Does Sugar Help Bread Yeast Grow?
A Chef Robert from Tularosa, NM, recently posted a comment on the naan bread recipe with a question that can raise hackles among bakers: "Why add sugar to the yeast proofing liquid in bread recipes?"
The answer? Well, let's take a look...
Here's Chef Robert's comment:
I keep asking the question, why sugar in the bread recipes. I have been baking savory breads for years and have never added sugar. I have been told it's to make the yeast proof or work. This is a myth as it is not a needed additive and bad for those who are diabetic. Think about it, the French have been baking great french bread for years and by law can only use flour, yeast, water and salt. once again fast does not make great tasting bread. So again I ask, why the sugar? -- Chef Robert in Tularosa, NM.
Our friendly chef from New Mexico poses a very good question. I decided to do a little research to get the best answer I could. I looked through tons of baking books, online resources and even spoke with a few masterful bakers. Here's what I found out.
To start with sugar is food for yeast. As they consume sugars, either added or in the flour itself, yeast cells expel ethanol and carbon dioxide bubbles. These same bubbles make bread rise.
Purist bakers will sometimes make the case that adding sugar to the proofing liquid for active dry yeast is not necessary. And the truth is, it isn't. Active dry yeast will proof just fine without sugar, albeit a little more slowly. But what the added sugar does is increase the yeast's activity. And this is especially important when you are trying to revive common active dry yeast from its freeze-dried stupor.
A review of a wide variety of baking books from Rose Levy Berenbaum's classic Bread Bible to Dorie Greenspan's Baking with Julia found most advise a pinch of sugar, honey or barley malt to the proofing medium to give the yeast a boost.
Harold McGee, the author of the definitive text on the science behind the culinary arts, On Food and Cooking, writes in his section on breadmaking, "sugar will, in moderate amounts, increase yeast fermentation by providing the cells with additional food."
King Arthur Flour, highly respected in the foodservice industry for its high-quality flours and baking products, has this to say:"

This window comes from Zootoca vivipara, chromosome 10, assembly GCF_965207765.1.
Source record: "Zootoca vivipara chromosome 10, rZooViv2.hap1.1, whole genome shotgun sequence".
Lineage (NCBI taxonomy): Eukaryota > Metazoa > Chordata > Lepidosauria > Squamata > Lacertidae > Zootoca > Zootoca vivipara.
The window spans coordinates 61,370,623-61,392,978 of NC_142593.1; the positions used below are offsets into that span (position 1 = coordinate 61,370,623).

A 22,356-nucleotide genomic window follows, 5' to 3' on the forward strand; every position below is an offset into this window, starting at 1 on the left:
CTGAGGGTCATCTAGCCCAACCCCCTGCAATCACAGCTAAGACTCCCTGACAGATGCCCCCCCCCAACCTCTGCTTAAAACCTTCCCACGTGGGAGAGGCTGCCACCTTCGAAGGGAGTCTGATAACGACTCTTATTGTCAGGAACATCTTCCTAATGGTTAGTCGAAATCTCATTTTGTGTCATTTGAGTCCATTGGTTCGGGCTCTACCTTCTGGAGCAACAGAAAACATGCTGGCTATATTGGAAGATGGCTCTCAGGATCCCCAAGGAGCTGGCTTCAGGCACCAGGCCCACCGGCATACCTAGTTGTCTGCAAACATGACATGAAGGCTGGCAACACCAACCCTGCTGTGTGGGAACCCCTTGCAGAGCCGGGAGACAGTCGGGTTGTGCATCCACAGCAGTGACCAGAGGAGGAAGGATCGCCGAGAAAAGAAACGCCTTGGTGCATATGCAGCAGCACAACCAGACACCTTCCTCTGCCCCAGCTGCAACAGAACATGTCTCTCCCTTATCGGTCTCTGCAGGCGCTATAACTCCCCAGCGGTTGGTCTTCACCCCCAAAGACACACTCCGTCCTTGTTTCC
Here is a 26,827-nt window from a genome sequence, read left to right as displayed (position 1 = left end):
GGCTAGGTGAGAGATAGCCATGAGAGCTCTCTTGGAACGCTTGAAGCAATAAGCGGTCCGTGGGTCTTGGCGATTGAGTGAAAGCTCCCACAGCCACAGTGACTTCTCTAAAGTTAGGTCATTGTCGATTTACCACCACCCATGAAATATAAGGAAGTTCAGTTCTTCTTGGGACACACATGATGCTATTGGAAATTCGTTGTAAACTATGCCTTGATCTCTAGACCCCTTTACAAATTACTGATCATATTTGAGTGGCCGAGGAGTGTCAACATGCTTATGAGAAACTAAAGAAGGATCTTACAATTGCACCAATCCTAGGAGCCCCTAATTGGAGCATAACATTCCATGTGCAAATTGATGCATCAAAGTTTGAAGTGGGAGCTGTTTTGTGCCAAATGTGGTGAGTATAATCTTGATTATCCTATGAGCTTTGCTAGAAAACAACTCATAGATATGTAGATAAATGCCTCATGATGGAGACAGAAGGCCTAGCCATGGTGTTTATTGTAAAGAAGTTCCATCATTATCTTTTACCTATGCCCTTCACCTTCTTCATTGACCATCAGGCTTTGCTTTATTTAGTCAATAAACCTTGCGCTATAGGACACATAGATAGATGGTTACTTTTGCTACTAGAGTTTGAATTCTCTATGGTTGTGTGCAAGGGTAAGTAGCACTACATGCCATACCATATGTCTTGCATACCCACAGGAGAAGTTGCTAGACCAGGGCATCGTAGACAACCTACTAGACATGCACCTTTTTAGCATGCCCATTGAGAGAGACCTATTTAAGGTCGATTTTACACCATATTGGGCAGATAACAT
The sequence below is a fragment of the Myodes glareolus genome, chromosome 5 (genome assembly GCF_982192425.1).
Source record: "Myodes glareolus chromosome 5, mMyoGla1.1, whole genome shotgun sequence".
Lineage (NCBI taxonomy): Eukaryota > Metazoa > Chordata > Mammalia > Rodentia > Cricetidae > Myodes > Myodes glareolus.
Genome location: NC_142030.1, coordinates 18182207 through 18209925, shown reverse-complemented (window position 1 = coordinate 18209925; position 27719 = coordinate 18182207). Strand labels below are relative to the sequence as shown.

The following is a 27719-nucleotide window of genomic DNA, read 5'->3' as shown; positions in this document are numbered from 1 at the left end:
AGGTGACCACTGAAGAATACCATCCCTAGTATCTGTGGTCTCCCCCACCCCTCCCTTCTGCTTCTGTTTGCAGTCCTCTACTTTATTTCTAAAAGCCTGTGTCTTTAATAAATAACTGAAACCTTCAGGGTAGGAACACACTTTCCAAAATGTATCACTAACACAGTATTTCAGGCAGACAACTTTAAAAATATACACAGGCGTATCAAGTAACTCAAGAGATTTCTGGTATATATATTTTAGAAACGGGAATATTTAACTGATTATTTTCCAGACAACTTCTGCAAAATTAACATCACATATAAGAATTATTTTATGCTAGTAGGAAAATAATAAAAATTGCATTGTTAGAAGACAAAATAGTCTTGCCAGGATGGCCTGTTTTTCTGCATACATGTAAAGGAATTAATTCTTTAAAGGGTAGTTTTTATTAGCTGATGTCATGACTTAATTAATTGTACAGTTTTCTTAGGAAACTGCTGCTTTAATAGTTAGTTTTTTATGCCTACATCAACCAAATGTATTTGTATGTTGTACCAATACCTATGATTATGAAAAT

To “proof” active dry yeast, dissolve it in a few tablespoons of the liquid in your recipe, along with a half teaspoon or so of sugar, or a tablespoon of flour. Wait 10 to 15 minutes; if you don’t see any activity (small bubbles forming), try some newer yeast.
So it seems that adding a little sugar is not only acceptable among experienced bakers, but positively common.
Another point Chef Robert made was that adding the sugar to the bread recipe would be bad for diabetics. But that seems unlikely. One teaspoon of sugar is called for in a naan recipe that makes at least six breads. Assuming one naan per diner, that equals less than 1/6th of a teaspoon per serving. Not very much. More importantly, the very activity of the yeast in the bread "eats" the sugar and turns it into carbon dioxide—a substance unlikely to trigger diabetic shock. The refined white flour of the bread itself is probably far more likely to spike blood sugar than the small amount of sugar added.
Finally, Chef Robert argues that the French restrict baguettes and derivative breads to four ingredients: flour, yeast, water and salt. That's true, and they do make lovely breads. But naan is from India. You can make naan with just four ingredients, and some do. But many more Indians add yogurt and sometimes egg to their recipes. These ingredients give it more flavor and a toothsome texture familiar to those who have dined Punjabi-style. And I am most interested in authenticity for Whats4eats recipes.
Conclusion: Adding a pinch of sugar to proofing yeast isn't a deal-breaker in breadmaking, but it doesn't hurt. If anything, it helps a little.